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Multidecadal Changes in Southern Ocean Ventilation since the 1960s Driven by Wind and Buoyancy Forcing

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  • 1 GEOMAR Helmholtz Centre for Ocean Research Kiel, Kiel, Germany
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Abstract

Enhanced Southern Ocean ventilation in recent decades has been suggested to be a relevant modulator of the observed changes in ocean heat and carbon uptake. This study focuses on the Southern Ocean midlatitude ventilation changes from the 1960s to the 2010s. A global 1/4° configuration of the NEMO–Louvain-la-Neuve sea ice model, version 2 (LIM2), including the inert tracer CFC-12 (a proxy of ocean ventilation) is forced with the CORE, phase II (CORE-II), and JRA-55 driving ocean (JRA55-do) atmospheric reanalyses. Sensitivity experiments, where the variability of wind stress and/or the buoyancy forcing is suppressed on interannual time scales, are used to unravel the mechanisms driving ventilation changes. Ventilation changes are estimated by comparing CFC-12 interior inventories among the different experiments. All simulations suggest a multidecadal fluctuation of Southern Ocean ventilation, with a decrease until the 1980s–90s and a subsequent increase. This evolution is related to the atmospheric forcing and is caused by the (often counteracting) effects of wind stress and buoyancy forcing. Until the 1980s, increased buoyancy gains caused the ventilation decrease, whereas the subsequent ventilation increase was driven by strengthened wind stress causing deeper mixed layers and a stronger meridional overturning circulation. Wind stress emerges as the main driver of ventilation changes, even though buoyancy forcing modulates its trend and decadal variability. The three Southern Ocean basins take up CFC-12 in distinct density intervals but overall respond similarly to the atmospheric forcing. This study suggests that Southern Ocean ventilation is expected to increase as long as the effect of increasing Southern Hemisphere wind stress overwhelms that of increased stratification.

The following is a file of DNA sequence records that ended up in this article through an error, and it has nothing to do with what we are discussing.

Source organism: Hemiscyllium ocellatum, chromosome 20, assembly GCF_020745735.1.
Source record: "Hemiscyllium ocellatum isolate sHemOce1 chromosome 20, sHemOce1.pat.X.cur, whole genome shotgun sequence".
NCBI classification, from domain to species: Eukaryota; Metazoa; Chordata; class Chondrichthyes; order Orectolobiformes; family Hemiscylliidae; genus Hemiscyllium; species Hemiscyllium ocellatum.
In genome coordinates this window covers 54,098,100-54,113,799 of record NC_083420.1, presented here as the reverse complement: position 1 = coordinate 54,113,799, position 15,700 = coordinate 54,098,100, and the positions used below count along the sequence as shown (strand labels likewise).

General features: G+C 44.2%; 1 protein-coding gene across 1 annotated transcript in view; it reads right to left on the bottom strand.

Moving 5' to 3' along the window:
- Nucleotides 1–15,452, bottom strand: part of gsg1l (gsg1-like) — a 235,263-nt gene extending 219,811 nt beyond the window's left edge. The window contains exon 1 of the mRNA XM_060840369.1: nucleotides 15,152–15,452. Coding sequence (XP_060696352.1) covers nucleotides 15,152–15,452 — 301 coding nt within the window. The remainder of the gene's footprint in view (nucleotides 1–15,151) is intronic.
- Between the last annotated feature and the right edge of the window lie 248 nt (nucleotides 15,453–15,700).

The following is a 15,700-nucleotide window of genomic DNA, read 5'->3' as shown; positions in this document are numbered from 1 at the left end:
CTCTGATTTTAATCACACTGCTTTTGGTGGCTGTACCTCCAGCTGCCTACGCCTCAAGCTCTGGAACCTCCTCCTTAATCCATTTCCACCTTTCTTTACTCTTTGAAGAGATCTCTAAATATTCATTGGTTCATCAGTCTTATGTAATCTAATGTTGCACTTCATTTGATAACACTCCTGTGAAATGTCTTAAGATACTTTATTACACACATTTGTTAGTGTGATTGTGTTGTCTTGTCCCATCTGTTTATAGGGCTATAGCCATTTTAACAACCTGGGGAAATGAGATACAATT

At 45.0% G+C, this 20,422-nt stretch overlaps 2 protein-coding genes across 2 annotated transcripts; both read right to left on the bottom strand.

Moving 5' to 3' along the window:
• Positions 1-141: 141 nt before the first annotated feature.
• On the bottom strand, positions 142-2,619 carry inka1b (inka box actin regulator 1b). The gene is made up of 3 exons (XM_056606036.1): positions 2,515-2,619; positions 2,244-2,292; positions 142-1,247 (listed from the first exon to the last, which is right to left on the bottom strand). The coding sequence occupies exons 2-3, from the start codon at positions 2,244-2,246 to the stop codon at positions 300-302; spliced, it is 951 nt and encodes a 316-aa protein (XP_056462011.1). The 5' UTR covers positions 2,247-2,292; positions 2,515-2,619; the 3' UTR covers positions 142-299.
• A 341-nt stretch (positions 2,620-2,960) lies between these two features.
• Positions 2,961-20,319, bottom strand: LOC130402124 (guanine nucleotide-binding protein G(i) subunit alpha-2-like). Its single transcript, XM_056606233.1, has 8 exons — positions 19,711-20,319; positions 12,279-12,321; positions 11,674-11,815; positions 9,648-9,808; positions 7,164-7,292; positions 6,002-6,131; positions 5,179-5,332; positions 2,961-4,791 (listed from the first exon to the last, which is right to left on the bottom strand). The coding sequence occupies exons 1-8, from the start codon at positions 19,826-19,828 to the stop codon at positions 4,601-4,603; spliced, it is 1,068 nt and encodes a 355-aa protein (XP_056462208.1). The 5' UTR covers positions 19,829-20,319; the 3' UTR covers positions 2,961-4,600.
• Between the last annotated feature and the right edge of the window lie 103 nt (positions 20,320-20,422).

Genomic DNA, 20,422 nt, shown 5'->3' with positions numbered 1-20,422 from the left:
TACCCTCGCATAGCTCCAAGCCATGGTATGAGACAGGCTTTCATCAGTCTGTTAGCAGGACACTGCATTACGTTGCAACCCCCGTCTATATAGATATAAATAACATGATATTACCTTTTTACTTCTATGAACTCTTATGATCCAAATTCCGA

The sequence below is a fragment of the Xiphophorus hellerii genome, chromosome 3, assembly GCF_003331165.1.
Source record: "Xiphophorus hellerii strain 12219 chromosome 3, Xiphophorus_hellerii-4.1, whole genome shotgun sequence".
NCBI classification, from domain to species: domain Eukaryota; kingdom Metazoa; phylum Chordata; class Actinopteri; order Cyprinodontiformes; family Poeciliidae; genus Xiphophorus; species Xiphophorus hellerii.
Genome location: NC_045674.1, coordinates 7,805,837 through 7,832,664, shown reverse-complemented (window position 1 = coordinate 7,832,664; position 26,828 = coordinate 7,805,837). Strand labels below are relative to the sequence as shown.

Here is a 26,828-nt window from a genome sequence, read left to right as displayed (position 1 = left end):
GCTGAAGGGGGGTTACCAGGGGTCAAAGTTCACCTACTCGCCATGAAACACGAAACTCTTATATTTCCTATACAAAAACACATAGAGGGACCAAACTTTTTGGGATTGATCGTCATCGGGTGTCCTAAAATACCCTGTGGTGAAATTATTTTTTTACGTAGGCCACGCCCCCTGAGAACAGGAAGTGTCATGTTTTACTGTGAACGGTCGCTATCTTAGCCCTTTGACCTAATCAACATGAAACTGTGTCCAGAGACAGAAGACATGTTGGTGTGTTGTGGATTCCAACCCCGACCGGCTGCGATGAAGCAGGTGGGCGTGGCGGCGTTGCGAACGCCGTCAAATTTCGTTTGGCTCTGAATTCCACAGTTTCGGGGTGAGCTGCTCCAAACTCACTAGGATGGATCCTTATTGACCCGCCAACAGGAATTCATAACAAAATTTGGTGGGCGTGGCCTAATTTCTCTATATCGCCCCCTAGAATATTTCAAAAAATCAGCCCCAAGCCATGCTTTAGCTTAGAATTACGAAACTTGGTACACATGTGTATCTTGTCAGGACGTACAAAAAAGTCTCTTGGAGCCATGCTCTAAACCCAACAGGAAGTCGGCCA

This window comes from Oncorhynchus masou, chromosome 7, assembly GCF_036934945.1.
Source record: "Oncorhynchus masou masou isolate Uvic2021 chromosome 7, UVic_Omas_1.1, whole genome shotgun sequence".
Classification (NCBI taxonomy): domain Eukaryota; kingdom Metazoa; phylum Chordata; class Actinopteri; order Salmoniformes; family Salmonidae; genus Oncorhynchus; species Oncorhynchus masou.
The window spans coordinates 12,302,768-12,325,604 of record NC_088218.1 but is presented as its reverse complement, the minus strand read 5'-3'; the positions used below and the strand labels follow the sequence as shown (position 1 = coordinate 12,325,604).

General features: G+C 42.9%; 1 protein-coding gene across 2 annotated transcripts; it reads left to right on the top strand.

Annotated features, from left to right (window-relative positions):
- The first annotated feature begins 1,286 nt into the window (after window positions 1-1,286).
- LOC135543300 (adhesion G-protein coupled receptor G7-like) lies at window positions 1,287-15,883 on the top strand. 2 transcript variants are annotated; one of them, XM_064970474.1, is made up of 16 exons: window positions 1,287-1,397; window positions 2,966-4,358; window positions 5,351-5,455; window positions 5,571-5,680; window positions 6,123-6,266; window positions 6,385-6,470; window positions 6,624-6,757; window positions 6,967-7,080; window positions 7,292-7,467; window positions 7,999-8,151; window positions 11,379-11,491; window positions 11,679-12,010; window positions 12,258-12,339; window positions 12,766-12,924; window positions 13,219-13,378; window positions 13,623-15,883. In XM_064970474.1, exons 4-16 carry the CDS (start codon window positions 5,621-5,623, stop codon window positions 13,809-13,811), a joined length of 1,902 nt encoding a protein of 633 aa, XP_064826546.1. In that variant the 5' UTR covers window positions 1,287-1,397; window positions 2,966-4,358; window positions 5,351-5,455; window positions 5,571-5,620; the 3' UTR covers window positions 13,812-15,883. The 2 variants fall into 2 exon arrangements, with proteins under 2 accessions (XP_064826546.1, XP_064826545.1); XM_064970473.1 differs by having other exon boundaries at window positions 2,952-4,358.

Supplemental information related to this paper is available at the Journals Online website: https://doi.org/10.1175/JCLI-D-19-0947.s1.

© 2021 American Meteorological Society. For information regarding reuse of this content and general copyright information, consult the AMS Copyright Policy (www.ametsoc.org/PUBSReuseLicenses).

Corresponding author: Lavinia Patara, lpatara@geomar.de

Abstract

Enhanced Southern Ocean ventilation in recent decades has been suggested to be a relevant modulator of the observed changes in ocean heat and carbon uptake. This study focuses on the Southern Ocean midlatitude ventilation changes from the 1960s to the 2010s. A global 1/4° configuration of the NEMO–Louvain-la-Neuve sea ice model, version 2 (LIM2), including the inert tracer CFC-12 (a proxy of ocean ventilation) is forced with the CORE, phase II (CORE-II), and JRA-55 driving ocean (JRA55-do) atmospheric reanalyses. Sensitivity experiments, where the variability of wind stress and/or the buoyancy forcing is suppressed on interannual time scales, are used to unravel the mechanisms driving ventilation changes. Ventilation changes are estimated by comparing CFC-12 interior inventories among the different experiments. All simulations suggest a multidecadal fluctuation of Southern Ocean ventilation, with a decrease until the 1980s–90s and a subsequent increase. This evolution is related to the atmospheric forcing and is caused by the (often counteracting) effects of wind stress and buoyancy forcing. Until the 1980s, increased buoyancy gains caused the ventilation decrease, whereas the subsequent ventilation increase was driven by strengthened wind stress causing deeper mixed layers and a stronger meridional overturning circulation. Wind stress emerges as the main driver of ventilation changes, even though buoyancy forcing modulates its trend and decadal variability. The three Southern Ocean basins take up CFC-12 in distinct density intervals but overall respond similarly to the atmospheric forcing. This study suggests that Southern Ocean ventilation is expected to increase as long as the effect of increasing Southern Hemisphere wind stress overwhelms that of increased stratification.

Supplemental information related to this paper is available at the Journals Online website: https://doi.org/10.1175/JCLI-D-19-0947.s1.

© 2021 American Meteorological Society. For information regarding reuse of this content and general copyright information, consult the AMS Copyright Policy (www.ametsoc.org/PUBSReuseLicenses).

Corresponding author: Lavinia Patara, lpatara@geomar.de

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